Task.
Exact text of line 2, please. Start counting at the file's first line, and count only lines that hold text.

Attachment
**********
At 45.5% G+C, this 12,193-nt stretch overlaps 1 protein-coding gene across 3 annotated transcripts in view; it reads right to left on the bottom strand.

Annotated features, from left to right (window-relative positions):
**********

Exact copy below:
Annotated features, from left to right (window-relative positions):